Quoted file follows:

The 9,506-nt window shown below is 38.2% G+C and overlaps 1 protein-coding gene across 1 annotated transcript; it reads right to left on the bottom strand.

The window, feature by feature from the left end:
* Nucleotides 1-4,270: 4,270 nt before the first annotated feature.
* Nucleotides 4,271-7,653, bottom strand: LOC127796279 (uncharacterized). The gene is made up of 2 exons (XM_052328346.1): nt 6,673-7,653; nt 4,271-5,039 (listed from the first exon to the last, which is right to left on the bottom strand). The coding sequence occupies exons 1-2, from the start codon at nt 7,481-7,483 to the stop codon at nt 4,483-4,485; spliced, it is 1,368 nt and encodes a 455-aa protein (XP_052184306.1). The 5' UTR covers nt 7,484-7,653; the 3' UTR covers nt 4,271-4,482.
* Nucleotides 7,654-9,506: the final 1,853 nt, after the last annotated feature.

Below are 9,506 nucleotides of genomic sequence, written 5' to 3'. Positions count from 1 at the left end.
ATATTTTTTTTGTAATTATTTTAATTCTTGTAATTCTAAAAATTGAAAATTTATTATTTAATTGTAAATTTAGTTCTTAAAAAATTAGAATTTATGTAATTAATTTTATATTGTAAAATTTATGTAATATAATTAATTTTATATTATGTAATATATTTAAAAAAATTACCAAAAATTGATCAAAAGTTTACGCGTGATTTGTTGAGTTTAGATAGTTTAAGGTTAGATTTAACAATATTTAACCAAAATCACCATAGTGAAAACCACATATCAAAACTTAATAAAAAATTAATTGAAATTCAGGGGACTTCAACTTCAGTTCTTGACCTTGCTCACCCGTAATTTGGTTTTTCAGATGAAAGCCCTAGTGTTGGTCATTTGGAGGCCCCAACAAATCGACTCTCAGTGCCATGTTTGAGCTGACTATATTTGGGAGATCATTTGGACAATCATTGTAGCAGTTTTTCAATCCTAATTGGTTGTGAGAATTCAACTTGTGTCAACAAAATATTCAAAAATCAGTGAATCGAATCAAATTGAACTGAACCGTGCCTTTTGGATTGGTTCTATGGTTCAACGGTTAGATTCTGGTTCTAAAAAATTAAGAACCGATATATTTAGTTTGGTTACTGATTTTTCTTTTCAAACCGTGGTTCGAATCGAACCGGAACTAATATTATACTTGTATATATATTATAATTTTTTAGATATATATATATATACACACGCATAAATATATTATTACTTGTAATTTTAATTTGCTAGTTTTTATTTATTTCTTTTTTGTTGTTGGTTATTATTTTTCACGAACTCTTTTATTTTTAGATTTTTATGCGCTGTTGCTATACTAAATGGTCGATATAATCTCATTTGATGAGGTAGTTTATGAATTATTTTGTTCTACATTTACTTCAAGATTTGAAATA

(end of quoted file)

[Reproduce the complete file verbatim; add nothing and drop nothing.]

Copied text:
The 9,506-nt window shown below is 38.2% G+C and overlaps 1 protein-coding gene across 1 annotated transcript; it reads right to left on the bottom strand.

The window, feature by feature from the left end:
* Nucleotides 1-4,270: 4,270 nt before the first annotated feature.
* Nucleotides 4,271-7,653, bottom strand: LOC127796279 (uncharacterized). The gene is made up of 2 exons (XM_052328346.1): nt 6,673-7,653; nt 4,271-5,039 (listed from the first exon to the last, which is right to left on the bottom strand). The coding sequence occupies exons 1-2, from the start codon at nt 7,481-7,483 to the stop codon at nt 4,483-4,485; spliced, it is 1,368 nt and encodes a 455-aa protein (XP_052184306.1). The 5' UTR covers nt 7,484-7,653; the 3' UTR covers nt 4,271-4,482.
* Nucleotides 7,654-9,506: the final 1,853 nt, after the last annotated feature.

Below are 9,506 nucleotides of genomic sequence, written 5' to 3'. Positions count from 1 at the left end.
ATATTTTTTTTGTAATTATTTTAATTCTTGTAATTCTAAAAATTGAAAATTTATTATTTAATTGTAAATTTAGTTCTTAAAAAATTAGAATTTATGTAATTAATTTTATATTGTAAAATTTATGTAATATAATTAATTTTATATTATGTAATATATTTAAAAAAATTACCAAAAATTGATCAAAAGTTTACGCGTGATTTGTTGAGTTTAGATAGTTTAAGGTTAGATTTAACAATATTTAACCAAAATCACCATAGTGAAAACCACATATCAAAACTTAATAAAAAATTAATTGAAATTCAGGGGACTTCAACTTCAGTTCTTGACCTTGCTCACCCGTAATTTGGTTTTTCAGATGAAAGCCCTAGTGTTGGTCATTTGGAGGCCCCAACAAATCGACTCTCAGTGCCATGTTTGAGCTGACTATATTTGGGAGATCATTTGGACAATCATTGTAGCAGTTTTTCAATCCTAATTGGTTGTGAGAATTCAACTTGTGTCAACAAAATATTCAAAAATCAGTGAATCGAATCAAATTGAACTGAACCGTGCCTTTTGGATTGGTTCTATGGTTCAACGGTTAGATTCTGGTTCTAAAAAATTAAGAACCGATATATTTAGTTTGGTTACTGATTTTTCTTTTCAAACCGTGGTTCGAATCGAACCGGAACTAATATTATACTTGTATATATATTATAATTTTTTAGATATATATATATATACACACGCATAAATATATTATTACTTGTAATTTTAATTTGCTAGTTTTTATTTATTTCTTTTTTGTTGTTGGTTATTATTTTTCACGAACTCTTTTATTTTTAGATTTTTATGCGCTGTTGCTATACTAAATGGTCGATATAATCTCATTTGATGAGGTAGTTTATGAATTATTTTGTTCTACATTTACTTCAAGATTTGAAATA